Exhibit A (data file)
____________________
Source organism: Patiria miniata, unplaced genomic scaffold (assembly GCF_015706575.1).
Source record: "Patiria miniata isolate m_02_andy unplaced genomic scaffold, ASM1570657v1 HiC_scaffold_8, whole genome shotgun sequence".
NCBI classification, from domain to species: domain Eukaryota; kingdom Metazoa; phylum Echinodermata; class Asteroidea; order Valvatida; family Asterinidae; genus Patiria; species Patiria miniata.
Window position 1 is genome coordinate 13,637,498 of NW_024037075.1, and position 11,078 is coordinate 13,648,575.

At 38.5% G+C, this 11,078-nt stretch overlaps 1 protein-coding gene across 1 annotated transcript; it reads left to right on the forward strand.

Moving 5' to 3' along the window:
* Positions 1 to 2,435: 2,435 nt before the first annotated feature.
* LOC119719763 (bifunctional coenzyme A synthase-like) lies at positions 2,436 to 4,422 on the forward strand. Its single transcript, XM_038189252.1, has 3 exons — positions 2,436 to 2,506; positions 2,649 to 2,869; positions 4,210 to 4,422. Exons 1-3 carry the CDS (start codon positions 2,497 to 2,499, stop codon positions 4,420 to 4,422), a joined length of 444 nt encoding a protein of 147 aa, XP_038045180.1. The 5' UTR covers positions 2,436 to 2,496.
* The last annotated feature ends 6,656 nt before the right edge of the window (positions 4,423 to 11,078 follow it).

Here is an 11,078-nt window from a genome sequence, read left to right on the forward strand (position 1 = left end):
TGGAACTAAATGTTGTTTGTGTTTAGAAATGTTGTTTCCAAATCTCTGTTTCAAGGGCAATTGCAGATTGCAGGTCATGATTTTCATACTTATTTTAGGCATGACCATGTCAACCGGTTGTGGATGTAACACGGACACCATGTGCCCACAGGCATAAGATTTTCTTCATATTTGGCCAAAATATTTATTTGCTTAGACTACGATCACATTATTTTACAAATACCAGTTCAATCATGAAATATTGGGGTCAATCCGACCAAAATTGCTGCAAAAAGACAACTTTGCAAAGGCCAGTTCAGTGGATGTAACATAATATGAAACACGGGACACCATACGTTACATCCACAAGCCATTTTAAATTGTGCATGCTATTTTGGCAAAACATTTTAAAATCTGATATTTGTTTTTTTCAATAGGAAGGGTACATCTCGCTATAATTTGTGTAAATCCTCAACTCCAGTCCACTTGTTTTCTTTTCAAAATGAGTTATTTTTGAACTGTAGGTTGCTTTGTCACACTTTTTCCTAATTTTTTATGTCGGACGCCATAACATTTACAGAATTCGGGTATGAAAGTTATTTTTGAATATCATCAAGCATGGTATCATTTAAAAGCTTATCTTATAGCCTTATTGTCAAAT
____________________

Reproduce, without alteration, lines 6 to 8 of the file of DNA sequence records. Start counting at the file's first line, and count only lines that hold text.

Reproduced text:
Moving 5' to 3' along the window:
* Positions 1 to 2,435: 2,435 nt before the first annotated feature.
* LOC119719763 (bifunctional coenzyme A synthase-like) lies at positions 2,436 to 4,422 on the forward strand. Its single transcript, XM_038189252.1, has 3 exons — positions 2,436 to 2,506; positions 2,649 to 2,869; positions 4,210 to 4,422. Exons 1-3 carry the CDS (start codon positions 2,497 to 2,499, stop codon positions 4,420 to 4,422), a joined length of 444 nt encoding a protein of 147 aa, XP_038045180.1. The 5' UTR covers positions 2,436 to 2,496.